“I don’t say one should only marry for money but make sure you LIKE him and will learn to love him and he will at least be there for you financially.”I have to admit that everything else this commenter wrote was sound, which is why I'm not attributing it - these sentiments are not unheard of. We've all known a few women who have been quite explicit in their preference for a partner who is much more wealthy than they are. Worse, I have had women who state such a preference go on to chide me for suggesting that looks actually matter in a sexual partner. Presumably, a lady is supposed to close her eyes and calculate her interest. Or perhaps do it with the lights off to save on the electric - every penny counts!
Wealth is neither a necessary or sufficient condition for happiness or even security. All the time, feminists are objecting to advertising messages which try to make us feel we need to spend vast quantities of money before we are fit to be seen in public, before our homes reach a minimal standard of hygiene and decency, before our children are safe from disease or shame or malnutrition or injuring their bottoms on cheap toilet paper. The idea that being rich keeps you safe is part of the same myth. Even in purely economic terms, money comes and goes and often goes a lot quicker than it came. In this regard, only politics can actually keep us safe - a decent welfare state and universal healthcare is a good start.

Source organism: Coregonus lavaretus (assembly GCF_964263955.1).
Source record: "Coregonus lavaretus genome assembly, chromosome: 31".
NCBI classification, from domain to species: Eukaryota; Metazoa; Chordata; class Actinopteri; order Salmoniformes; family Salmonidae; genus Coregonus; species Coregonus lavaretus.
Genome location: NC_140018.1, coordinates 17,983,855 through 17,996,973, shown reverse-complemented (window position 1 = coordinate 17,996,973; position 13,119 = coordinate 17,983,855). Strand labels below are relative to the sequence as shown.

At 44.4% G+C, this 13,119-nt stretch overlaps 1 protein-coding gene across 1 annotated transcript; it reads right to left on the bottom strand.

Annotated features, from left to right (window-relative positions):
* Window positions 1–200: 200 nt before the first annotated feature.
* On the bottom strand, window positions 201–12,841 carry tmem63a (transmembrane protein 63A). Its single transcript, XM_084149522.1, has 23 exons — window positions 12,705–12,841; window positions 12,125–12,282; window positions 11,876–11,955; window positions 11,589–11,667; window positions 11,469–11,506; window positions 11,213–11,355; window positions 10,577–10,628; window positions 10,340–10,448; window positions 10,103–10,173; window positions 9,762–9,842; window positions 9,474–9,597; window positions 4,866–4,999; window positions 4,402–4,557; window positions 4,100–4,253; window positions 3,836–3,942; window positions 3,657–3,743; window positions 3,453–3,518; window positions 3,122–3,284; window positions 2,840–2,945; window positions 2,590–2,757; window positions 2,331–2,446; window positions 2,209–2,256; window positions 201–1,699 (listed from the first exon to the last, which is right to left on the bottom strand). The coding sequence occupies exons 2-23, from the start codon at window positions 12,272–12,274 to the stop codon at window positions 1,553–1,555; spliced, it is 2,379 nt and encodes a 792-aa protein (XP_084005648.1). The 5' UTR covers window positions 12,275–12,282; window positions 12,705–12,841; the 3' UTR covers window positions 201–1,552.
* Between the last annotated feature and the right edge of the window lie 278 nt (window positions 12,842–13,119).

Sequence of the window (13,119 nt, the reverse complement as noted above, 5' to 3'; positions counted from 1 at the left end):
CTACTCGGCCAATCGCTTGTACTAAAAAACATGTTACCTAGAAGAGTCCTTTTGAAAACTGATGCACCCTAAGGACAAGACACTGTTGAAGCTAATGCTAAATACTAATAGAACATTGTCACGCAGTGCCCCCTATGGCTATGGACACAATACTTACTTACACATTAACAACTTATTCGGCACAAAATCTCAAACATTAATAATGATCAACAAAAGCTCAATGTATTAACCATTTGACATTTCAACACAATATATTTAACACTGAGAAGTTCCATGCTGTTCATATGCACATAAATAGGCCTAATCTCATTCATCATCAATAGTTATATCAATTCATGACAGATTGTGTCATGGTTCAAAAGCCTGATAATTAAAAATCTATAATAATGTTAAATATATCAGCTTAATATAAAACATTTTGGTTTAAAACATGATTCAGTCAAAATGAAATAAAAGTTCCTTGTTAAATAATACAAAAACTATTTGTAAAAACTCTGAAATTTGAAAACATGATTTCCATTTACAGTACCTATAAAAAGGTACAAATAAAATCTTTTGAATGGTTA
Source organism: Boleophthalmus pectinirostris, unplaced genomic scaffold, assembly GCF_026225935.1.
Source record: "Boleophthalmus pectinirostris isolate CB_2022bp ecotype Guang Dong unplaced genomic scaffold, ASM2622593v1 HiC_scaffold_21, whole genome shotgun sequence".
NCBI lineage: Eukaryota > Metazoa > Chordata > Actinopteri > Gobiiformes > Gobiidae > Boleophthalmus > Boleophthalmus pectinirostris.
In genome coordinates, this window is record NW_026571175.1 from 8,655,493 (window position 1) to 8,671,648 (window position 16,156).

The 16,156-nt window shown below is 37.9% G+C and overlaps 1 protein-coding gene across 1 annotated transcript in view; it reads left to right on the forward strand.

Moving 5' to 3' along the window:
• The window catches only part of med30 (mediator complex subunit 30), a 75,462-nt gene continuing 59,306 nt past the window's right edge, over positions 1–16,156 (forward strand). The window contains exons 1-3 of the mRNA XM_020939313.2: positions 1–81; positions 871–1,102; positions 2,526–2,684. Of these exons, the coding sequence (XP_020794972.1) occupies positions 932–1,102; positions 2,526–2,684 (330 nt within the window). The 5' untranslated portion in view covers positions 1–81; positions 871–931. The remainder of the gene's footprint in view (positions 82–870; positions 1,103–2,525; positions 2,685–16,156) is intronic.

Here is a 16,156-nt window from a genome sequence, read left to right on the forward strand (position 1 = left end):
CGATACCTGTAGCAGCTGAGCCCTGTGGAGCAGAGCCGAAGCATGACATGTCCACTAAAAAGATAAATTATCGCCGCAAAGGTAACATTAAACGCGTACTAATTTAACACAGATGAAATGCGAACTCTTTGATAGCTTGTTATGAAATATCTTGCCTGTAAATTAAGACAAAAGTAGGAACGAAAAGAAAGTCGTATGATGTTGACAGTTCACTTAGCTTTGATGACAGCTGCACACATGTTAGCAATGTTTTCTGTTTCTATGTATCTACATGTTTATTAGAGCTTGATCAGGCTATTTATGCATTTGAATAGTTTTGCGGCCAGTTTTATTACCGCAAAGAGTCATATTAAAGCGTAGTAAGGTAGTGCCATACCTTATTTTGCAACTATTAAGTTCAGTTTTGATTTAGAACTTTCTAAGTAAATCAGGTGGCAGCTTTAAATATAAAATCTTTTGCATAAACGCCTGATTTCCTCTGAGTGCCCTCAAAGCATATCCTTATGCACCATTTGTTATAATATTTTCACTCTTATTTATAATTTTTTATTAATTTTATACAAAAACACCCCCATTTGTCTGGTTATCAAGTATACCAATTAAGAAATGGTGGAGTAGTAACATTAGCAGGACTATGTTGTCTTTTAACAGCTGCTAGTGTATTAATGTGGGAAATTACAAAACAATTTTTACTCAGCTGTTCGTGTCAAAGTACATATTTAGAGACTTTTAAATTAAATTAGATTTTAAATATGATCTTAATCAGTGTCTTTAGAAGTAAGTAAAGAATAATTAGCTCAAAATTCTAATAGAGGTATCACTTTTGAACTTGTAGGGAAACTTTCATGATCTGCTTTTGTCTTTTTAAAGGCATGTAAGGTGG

Feminism and materialism are incompatible. The idea that every human being is of equal worth is obviously incompatible with the idea that money has a bearing on a person's worth. Being a high-earner does not indicate that a person is happy, intelligent, educated, hard-working or conscientious - merely that they happen to have attained a job that pays well. Such a person is most likely to be white, non-disabled and to have been born into a wealthy family.